the surrealists film kickstarter
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By melding these centuries together we will be able to use these iconic figures from history to comment on and better understand the times we live in and the cyclical patterns of humanity that never seem to change. We will deal with timely issues like art’s ability to effect change, the difference between how we present ourselves and actually live, and how the temptations of fame and fortune can change one’s ideals. All the while we will be telling the very real story of how the surrealist movement started, progressed, and disbanded while giving viewers the joy of seeing what these brilliant artists would do with modern technology and social media.
Last Modified October 3, 2019
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Over the past two years the project has accumulated a number of significant resources. Kodak expressed great interest in the picture and has pledged support in three separate grants of donated S16 mm film stock, first through its own initiative, then through the AFS Kodak grant, and finally, through the Kodak/Kickstarter initiative pledging a total of over 15 hours of free S16mm film. Additionally, BAGATELLE won the Panavision New Filmmaker grant providing the project with a free Arri SR3 S16mm camera package, courtesy of Panavision in New Orleans, LA. FotoKem in Los Angeles offered low student rates for processing and transfer that no other lab in the country could match. MPS in Austin awarded the film $3000 worth of grip equipment as part of our Austin Film Society grant. Finally, our successful Kickstarter campaign announced by Kodak at Tribeca film festival gave us a net $20,000 in cash ($35K goal less Kickstarter fees and rewards expenses).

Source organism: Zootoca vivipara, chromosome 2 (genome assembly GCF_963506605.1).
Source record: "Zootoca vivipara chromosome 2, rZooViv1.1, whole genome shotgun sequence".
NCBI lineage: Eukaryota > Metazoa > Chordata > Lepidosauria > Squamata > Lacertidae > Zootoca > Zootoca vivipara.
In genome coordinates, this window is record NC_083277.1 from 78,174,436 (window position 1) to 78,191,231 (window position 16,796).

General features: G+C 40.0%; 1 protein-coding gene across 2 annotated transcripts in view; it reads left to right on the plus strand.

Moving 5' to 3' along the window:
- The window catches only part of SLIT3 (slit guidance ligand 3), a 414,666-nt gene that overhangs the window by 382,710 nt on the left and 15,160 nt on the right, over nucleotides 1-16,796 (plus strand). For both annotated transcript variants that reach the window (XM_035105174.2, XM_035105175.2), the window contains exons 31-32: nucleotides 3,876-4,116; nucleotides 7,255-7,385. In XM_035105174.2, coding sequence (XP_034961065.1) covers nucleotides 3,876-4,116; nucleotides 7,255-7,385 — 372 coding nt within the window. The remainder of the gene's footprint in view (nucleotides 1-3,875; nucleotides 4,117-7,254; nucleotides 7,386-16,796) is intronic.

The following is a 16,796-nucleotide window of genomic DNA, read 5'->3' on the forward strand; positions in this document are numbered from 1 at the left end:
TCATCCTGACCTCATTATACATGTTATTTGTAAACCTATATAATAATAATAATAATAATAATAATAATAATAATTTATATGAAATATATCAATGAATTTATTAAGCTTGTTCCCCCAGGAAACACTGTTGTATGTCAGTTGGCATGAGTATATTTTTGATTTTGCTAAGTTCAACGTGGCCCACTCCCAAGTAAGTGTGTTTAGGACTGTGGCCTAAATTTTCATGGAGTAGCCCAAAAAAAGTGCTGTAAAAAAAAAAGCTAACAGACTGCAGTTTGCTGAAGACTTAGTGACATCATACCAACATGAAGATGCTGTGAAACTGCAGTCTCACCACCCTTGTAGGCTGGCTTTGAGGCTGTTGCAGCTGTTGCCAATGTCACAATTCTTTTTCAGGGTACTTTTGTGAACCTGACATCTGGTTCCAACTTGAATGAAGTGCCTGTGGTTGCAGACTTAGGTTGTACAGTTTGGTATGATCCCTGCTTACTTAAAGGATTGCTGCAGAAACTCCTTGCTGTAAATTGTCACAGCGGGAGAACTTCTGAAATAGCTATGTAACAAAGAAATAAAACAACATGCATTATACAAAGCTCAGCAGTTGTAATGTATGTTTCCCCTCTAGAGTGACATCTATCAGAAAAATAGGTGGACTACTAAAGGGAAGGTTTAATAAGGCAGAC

BAGATELLE is a social satire art-house film in the vein of masterworks of Otar Iosseliani, Luis Buñuel, and Pierre Étaix, who are major influences. It explores betrayal as a quintessential human foible and attempts to show us who we are without passing judgment.Produced in rural Texas and photographed on S16mm film, BAGATELLE shuns dialogue and tells the story visually. Taking on surrealism, it makes chamber music, the Texas countryside, humanity, and pettiness collide in a grotesque encounter.